Astronomers using the LOw-Frequency ARray (LOFAR), discovered a diffuse radio halo across the spiral galaxy NGC 4565. The finding, reported in a paper revealed July 16 on the arXiv pre-print server, could shed more light on the character of NGC 4565, disclosing valuable insights about star-forming activity and the distribution of cosmic-ray electrons on this galaxy.
Radio haloes are commonly noticed around late-sort spiral galaxies seen in an edge-on orientation. Studies show that the emission in radiohalos is dominated by the non-thermal radio continuum component, indicative of cosmic-ray electrons (CRe) and magnetic fields.
Very little is known about the transport of cosmic rays in galaxies other than Milky Way. Low-frequency radio continuum observations have the potential to alter this. They permit to analyze the oldest CRe far away from star formation sites in the halos of galaxies.
So a team of astronomers led by Volker Heesen of the University of Hamburg in Germany used LOFAR to conduct deep, low-frequency (144 MHz) observations of NGC 4565. Positioned about 38.8 million gentle years away, the target is a late-type spiral galaxy at a nearly edge-on orientation. It is a quiescent galaxy with a low star-formation rate and an average mass surface density.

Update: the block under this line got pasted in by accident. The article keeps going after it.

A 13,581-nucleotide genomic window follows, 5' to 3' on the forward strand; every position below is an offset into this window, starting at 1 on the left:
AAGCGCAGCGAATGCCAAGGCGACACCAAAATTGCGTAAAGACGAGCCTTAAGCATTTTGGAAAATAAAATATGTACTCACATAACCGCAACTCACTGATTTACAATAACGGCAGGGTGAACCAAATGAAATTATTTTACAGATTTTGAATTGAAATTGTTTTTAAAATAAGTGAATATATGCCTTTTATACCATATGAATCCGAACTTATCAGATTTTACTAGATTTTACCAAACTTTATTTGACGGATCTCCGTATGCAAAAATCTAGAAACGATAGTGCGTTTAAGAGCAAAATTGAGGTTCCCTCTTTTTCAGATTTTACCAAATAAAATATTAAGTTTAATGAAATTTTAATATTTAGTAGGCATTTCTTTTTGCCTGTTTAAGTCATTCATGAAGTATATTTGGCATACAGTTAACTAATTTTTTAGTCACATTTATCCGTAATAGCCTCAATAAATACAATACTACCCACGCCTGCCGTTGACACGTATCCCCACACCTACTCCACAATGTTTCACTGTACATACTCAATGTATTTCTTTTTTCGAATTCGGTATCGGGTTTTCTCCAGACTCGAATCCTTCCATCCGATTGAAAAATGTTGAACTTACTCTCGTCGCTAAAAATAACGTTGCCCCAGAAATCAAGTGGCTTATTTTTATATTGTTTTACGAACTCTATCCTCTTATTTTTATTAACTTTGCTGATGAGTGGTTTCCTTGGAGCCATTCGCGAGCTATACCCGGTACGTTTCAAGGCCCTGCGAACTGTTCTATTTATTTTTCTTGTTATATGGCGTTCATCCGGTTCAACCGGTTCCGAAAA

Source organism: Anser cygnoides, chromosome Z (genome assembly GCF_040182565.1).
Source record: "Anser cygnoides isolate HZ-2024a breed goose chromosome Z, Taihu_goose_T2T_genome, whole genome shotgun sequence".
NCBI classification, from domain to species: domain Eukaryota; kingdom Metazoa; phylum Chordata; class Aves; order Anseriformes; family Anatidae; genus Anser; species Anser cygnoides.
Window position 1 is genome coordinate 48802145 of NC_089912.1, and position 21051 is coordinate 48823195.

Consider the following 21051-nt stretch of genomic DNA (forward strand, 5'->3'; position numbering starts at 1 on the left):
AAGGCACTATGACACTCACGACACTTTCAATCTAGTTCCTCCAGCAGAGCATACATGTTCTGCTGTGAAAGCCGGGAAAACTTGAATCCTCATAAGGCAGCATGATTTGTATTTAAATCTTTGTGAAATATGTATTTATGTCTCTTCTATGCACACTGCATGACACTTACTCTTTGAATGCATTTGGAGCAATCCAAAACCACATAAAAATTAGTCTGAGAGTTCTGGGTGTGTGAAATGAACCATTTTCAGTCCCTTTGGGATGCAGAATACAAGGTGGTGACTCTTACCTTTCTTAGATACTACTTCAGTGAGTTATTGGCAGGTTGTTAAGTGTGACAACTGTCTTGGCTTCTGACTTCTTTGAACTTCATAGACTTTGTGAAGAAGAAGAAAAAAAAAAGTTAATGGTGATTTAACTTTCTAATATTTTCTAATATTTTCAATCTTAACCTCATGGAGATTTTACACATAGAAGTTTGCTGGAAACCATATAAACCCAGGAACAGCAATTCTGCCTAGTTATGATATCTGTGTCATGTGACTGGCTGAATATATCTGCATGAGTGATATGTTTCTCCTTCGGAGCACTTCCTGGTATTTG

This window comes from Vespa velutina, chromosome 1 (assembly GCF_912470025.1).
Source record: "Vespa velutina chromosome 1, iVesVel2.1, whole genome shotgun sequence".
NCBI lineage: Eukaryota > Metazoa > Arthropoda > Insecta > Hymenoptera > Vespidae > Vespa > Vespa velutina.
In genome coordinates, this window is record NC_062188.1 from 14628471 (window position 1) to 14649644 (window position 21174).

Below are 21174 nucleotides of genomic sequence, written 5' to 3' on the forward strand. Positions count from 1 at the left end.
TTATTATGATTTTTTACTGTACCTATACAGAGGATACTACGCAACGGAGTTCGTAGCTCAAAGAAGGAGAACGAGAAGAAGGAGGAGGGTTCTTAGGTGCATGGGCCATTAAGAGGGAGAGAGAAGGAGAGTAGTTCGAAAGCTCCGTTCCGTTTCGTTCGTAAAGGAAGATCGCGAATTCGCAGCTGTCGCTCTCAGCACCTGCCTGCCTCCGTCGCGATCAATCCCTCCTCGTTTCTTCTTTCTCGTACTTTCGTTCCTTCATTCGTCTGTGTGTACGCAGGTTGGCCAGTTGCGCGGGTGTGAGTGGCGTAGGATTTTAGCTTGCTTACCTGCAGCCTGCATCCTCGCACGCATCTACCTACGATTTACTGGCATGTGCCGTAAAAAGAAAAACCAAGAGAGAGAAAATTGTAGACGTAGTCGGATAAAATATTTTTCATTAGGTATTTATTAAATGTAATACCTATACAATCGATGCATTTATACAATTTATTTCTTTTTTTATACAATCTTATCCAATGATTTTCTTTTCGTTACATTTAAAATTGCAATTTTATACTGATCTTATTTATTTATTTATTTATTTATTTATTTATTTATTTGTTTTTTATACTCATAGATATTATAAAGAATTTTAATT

During the observations, the astronomers detected a warp within the radio continuum of NGC 4565 that is reminiscent of an impartial hydrogen line (HI) warp and identifying a slight flaring of the galaxy’s radio halo. The researchers assume that this flaring is attributable to the warp because the vertical depth profiles are asymmetric, which is in the settlement with the warp. Following the study, the minimum age for the warp was estimated at roughly 130 million years. That is the spectral age of the galaxy’s CRe, during which they are transported into the warp.
Taking into account the results, the astronomers concluded that the NGC 4565 could also be within the aftermath of an interval with new intense star formation. They added that the galaxy has a comparatively old inhabitant of CRe that has slowly diffused away from the star-forming disc.